“At the moment Metternich has eyes for no one but the Duchess of Sagan.” Metternich’s obsession with the beautiful duchess was the talk of Vienna. She had recently broken off their love affair, but Metternich plainly remained besotted. “But it’s obvious he’s still very fond of Tatiana. As he is of Catherine Bagration.”
Princess Catherine Bagration, the Duchess of Sagan, and Princess Tatiana Kirsanova. The three beauties who resided in the Palm Palace, all three linked to both Metternich and Tsar Alexander. “Given the number of women in Vienna,” Mélanie said, “one would think Metternich and the Tsar could find inamoratas who hadn’t shared the other’s bed.”
In the looking glass, she saw Charles’s mouth tighten. “I rather suspect that’s part of the attraction. Metternich and Alexander compete in everything, whether it’s women or who will draw the borders of Poland.”
Mélanie set down her comb. “Was Princess Tatiana involved with the Tsar before they came to Vienna?”
“Their affair began when Alexander was in Paris last spring at the time of Napoleon’s abdication. Though there may have been something between them in Russia years ago.”
Charles spoke in the same cool tones he had used to describe Princess Tatiana’s affair with Metternich. That seemed to be what was enabling him to get through from moment to moment. Mélanie watched him in the glass for a moment, then blew out her candle, moved to the bed, and climbed beneath the coverlet. “Did Princess Tatiana have enemies?”
“Everyone at the Congress has enemies.” Charles shrugged out of his dressing gown and slid under the covers beside her. Though they were talking about Princess Tatiana, something had eased between them. This, she had learned early in their marriage, was the place they could communicate best, putting their heads together over a shared problem. This and sometimes when they reached for each other in their darkened bed, where words weren’t necessary at all.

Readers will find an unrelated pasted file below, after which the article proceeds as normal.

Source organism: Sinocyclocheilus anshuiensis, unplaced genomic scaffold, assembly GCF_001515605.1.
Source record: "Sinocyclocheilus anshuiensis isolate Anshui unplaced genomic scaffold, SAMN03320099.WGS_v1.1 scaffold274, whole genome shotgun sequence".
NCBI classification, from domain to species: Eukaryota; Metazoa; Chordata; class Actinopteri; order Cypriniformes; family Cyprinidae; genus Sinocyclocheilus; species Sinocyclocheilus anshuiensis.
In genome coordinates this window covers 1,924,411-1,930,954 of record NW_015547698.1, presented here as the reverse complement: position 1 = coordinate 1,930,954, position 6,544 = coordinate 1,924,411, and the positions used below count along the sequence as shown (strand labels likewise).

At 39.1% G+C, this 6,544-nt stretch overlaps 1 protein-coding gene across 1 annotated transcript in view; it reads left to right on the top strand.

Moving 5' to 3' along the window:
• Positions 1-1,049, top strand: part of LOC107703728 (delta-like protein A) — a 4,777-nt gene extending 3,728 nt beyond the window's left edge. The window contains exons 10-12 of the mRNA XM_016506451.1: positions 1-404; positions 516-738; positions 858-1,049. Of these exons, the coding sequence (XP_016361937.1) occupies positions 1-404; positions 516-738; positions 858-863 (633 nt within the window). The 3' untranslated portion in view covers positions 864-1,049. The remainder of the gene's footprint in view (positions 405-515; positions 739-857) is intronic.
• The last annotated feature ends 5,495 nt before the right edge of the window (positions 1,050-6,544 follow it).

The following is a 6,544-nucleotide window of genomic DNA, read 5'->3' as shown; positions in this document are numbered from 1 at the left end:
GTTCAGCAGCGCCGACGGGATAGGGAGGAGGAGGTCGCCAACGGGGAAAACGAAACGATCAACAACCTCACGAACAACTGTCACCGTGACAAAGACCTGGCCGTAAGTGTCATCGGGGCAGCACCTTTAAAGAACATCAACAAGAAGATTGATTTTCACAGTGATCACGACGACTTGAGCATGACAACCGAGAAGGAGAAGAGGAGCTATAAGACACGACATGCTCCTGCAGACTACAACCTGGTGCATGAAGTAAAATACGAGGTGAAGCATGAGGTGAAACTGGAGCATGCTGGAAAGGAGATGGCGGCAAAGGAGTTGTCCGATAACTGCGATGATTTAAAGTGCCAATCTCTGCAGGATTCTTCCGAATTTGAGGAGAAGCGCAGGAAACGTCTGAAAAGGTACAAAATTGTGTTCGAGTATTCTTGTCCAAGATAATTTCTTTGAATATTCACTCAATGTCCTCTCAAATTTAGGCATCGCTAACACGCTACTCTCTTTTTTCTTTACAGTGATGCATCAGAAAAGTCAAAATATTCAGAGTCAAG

“Other former lovers?” Mélanie was pleased with how cool she managed to keep her voice.
“A great many I suspect. But I hadn’t heard of any being particularly jealous.”
“She never mentioned to you that she was afraid?”
He shook his head, though in the light of the single candle she caught the flash of anger in his eyes. Berating himself for not having seen the danger to the princess coming. “Tatiana was one of the least fearful people I’ve ever encountered. She had that in common with you.”
Mélanie drew her legs up beneath the coverlet and locked her hands about her knees. She wasn’t sure what she thought of her husband comparing her with Princess Tatiana. “Her lovers’ wives would have had reason to be jealous, though goodness knows both Princess Metternich and Tsarina Elisabeth must be inured to infidelities by now. And Princess Tatiana and Catherine Bagration were rivals for the Tsar’s affections. Could a woman have killed her do you think?”
“I’m not sure,” he said in the quick, taut, tones of an investigator. “I want to get a medical opinion from Geoffrey Blackwell tomorrow. On that and a few other details.”
Mélanie stared at the shiny green and gold threads in the silk coverlet. “Do you think she really summoned all of us this evening–you, me, Metternich, the Tsar? Or was her killer trying to arrange an incident?”
“To set the Tsar and Metternich at each other’s throats? It’s an interesting possibility. I wish I could have got a look the handwriting on the notes they received. But the killer snatched up a dagger that was already in the room instead of bringing a weapon. Which suggests a crime of impulse rather than something planned in advance.”
“Was the dagger an heirloom?” Mélanie conjured up a memory of the antique gold studded with rubies and emeralds. “It looked old but more Spanish than Russian.”
“I’m not sure,” Charles said. “She may have acquired it in the Peninsula.”
“The use of the dagger suggests it was a crime of impulse, but someone searched the room where she was killed. She could have been killed because of some piece of information she’d uncovered.”
Charles nodded. “You might call on Dorothée Périgord and see what you can learn.”
“We’re going to a dress fitting tomorrow.” Dorothée, Comtesse de Périgord, was Prince Talleyrand’s niece by marriage and his hostess at the Congress. She was also one of the few true friends Mélanie had made in Vienna.
Charles reached out and pinched the candle out between his fingers. “Do you think you can sleep?”
“If I can sleep with gunfire in the distance, you’d think I could manage it now.” Mélanie settled back against the pillows. “Charles.”
“Mmm?”
“Her locket being gone suggests the motive could be personal. Do you know what’s in the locket?”